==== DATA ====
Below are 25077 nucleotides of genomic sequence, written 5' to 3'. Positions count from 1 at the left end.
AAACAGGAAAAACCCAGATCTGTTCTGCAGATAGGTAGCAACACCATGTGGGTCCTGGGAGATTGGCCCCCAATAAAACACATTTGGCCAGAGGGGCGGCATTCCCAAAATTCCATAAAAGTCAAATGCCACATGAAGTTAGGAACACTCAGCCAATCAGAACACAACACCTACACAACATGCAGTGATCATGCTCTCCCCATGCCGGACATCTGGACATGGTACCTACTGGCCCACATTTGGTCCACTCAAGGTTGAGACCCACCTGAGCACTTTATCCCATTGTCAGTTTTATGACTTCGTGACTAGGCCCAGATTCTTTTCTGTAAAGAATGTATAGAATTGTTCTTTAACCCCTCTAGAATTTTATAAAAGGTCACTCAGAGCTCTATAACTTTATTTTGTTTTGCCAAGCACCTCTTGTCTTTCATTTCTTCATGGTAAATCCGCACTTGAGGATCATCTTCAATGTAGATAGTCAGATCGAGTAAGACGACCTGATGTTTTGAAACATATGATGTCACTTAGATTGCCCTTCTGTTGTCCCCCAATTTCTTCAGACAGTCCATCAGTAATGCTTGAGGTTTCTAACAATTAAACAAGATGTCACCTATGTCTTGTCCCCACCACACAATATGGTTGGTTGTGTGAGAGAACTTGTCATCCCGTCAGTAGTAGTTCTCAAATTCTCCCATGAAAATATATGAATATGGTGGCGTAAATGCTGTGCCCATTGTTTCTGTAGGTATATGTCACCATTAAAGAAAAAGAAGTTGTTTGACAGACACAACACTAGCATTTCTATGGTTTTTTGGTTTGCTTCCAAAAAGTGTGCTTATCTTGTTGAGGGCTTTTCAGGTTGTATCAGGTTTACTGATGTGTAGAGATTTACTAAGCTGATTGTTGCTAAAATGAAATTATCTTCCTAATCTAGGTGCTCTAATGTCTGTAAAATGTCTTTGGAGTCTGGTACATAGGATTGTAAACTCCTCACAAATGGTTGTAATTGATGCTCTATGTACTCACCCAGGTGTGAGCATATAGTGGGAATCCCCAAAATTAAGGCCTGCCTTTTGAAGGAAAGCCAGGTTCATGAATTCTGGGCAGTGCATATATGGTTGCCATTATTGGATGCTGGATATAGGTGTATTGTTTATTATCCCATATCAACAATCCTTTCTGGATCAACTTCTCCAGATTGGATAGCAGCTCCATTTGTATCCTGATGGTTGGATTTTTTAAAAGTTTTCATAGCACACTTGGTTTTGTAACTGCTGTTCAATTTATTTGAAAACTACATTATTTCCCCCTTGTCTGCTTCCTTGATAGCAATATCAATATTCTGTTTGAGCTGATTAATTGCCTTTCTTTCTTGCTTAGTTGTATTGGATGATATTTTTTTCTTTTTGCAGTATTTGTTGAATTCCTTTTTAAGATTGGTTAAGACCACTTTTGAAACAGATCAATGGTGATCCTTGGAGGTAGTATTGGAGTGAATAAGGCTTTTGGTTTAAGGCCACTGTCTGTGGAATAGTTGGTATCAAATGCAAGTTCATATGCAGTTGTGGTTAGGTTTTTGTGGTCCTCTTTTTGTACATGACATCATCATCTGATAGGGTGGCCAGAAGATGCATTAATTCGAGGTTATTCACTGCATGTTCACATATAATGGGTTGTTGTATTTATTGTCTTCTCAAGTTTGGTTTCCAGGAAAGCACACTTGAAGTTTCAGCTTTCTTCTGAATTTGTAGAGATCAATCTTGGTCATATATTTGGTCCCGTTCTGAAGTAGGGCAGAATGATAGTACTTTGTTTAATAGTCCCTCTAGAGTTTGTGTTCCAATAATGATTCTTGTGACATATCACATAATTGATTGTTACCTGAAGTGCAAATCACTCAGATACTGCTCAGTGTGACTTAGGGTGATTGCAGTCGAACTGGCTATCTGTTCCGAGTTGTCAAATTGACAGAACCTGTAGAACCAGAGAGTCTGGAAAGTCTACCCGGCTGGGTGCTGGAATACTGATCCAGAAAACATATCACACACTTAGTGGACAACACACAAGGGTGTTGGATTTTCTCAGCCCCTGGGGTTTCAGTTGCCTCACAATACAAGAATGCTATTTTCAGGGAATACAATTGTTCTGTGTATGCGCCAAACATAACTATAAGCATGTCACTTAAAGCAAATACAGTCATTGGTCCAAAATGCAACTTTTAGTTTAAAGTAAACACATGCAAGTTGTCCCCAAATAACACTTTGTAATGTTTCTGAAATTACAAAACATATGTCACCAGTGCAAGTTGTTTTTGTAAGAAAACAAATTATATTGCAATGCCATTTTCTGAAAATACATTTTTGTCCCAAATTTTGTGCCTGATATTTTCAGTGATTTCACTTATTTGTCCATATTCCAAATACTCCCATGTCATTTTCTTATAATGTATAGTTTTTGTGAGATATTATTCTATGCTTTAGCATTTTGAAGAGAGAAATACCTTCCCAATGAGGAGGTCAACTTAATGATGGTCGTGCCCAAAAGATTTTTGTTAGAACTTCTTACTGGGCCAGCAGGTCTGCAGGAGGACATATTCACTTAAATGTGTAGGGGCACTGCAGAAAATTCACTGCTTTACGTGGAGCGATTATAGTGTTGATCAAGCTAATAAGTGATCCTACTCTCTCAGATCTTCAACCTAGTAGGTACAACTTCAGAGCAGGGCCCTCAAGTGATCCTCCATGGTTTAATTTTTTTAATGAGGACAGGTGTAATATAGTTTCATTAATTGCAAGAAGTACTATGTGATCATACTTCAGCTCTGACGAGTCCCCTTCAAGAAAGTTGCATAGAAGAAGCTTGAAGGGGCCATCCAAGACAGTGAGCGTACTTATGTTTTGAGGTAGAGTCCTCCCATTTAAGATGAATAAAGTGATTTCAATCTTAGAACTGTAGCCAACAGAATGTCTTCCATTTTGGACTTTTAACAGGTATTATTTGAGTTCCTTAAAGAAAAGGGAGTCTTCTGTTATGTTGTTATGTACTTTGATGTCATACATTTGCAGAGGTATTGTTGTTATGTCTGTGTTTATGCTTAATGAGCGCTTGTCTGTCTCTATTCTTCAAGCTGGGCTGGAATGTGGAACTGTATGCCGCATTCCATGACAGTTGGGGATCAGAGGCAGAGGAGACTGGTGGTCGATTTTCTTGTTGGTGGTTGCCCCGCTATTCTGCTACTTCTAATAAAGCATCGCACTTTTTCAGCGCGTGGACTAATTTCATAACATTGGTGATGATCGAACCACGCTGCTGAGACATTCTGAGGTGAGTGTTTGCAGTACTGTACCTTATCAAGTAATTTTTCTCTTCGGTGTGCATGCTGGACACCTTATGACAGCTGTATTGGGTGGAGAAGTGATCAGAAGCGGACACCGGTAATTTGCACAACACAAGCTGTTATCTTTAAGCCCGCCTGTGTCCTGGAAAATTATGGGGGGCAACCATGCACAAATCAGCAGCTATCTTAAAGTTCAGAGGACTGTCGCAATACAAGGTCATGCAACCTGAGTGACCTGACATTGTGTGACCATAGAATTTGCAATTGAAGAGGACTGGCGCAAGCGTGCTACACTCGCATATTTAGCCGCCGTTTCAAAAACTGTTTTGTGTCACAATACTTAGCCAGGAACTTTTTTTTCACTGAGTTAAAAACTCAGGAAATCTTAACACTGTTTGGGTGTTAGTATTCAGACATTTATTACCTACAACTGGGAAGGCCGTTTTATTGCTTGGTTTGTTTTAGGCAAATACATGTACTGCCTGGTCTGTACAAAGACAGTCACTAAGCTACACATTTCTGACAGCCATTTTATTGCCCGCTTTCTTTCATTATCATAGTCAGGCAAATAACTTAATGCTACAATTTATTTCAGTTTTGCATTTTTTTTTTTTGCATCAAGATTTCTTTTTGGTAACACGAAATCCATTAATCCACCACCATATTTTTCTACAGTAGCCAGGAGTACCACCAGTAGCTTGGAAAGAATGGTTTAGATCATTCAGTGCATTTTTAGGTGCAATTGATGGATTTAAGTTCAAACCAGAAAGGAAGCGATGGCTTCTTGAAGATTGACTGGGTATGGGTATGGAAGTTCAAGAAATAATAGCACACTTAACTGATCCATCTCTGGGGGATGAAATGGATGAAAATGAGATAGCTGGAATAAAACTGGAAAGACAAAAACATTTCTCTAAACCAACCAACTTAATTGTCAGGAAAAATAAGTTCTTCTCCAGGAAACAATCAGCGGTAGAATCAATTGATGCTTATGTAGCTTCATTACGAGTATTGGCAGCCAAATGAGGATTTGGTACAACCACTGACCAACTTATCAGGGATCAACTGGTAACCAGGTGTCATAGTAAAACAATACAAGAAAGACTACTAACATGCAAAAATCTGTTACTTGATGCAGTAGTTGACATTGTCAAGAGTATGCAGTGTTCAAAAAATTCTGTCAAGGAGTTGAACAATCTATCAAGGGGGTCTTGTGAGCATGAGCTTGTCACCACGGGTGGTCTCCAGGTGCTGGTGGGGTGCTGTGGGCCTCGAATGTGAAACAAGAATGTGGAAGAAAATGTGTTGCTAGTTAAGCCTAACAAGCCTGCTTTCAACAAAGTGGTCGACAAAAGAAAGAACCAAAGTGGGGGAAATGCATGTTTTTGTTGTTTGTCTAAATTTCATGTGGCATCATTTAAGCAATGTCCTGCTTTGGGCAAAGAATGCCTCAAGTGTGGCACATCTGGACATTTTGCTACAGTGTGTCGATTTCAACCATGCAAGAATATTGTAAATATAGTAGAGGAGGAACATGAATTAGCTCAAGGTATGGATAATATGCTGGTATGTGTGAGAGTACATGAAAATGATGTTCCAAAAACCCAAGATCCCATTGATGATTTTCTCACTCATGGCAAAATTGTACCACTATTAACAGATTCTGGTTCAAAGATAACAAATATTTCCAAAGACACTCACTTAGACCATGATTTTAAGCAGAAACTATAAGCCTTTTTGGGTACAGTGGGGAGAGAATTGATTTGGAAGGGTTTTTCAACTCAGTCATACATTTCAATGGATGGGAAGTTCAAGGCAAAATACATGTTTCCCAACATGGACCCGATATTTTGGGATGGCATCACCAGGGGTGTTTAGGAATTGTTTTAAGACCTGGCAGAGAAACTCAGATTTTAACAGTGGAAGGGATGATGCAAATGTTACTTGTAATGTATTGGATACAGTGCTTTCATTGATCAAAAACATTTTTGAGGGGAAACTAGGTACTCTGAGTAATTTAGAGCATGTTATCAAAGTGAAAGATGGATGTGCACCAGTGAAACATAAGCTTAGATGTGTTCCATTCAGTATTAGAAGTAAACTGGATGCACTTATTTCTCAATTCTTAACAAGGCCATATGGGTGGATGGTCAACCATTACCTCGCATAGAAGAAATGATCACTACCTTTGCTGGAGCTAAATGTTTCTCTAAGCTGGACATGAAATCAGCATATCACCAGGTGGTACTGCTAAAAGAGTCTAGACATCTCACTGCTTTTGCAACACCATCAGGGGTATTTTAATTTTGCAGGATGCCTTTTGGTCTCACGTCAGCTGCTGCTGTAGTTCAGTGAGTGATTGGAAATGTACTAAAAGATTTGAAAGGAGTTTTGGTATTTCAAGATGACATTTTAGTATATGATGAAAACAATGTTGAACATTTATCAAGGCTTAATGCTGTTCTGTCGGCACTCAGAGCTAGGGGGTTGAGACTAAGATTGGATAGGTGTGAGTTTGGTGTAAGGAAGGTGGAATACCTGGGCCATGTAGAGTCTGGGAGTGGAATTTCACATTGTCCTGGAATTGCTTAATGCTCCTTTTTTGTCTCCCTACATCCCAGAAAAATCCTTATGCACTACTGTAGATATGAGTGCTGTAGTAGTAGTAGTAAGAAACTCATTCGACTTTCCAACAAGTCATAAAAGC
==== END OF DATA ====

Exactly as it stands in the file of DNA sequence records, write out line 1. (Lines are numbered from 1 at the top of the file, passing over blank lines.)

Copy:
Below are 25077 nucleotides of genomic sequence, written 5' to 3'. Positions count from 1 at the left end.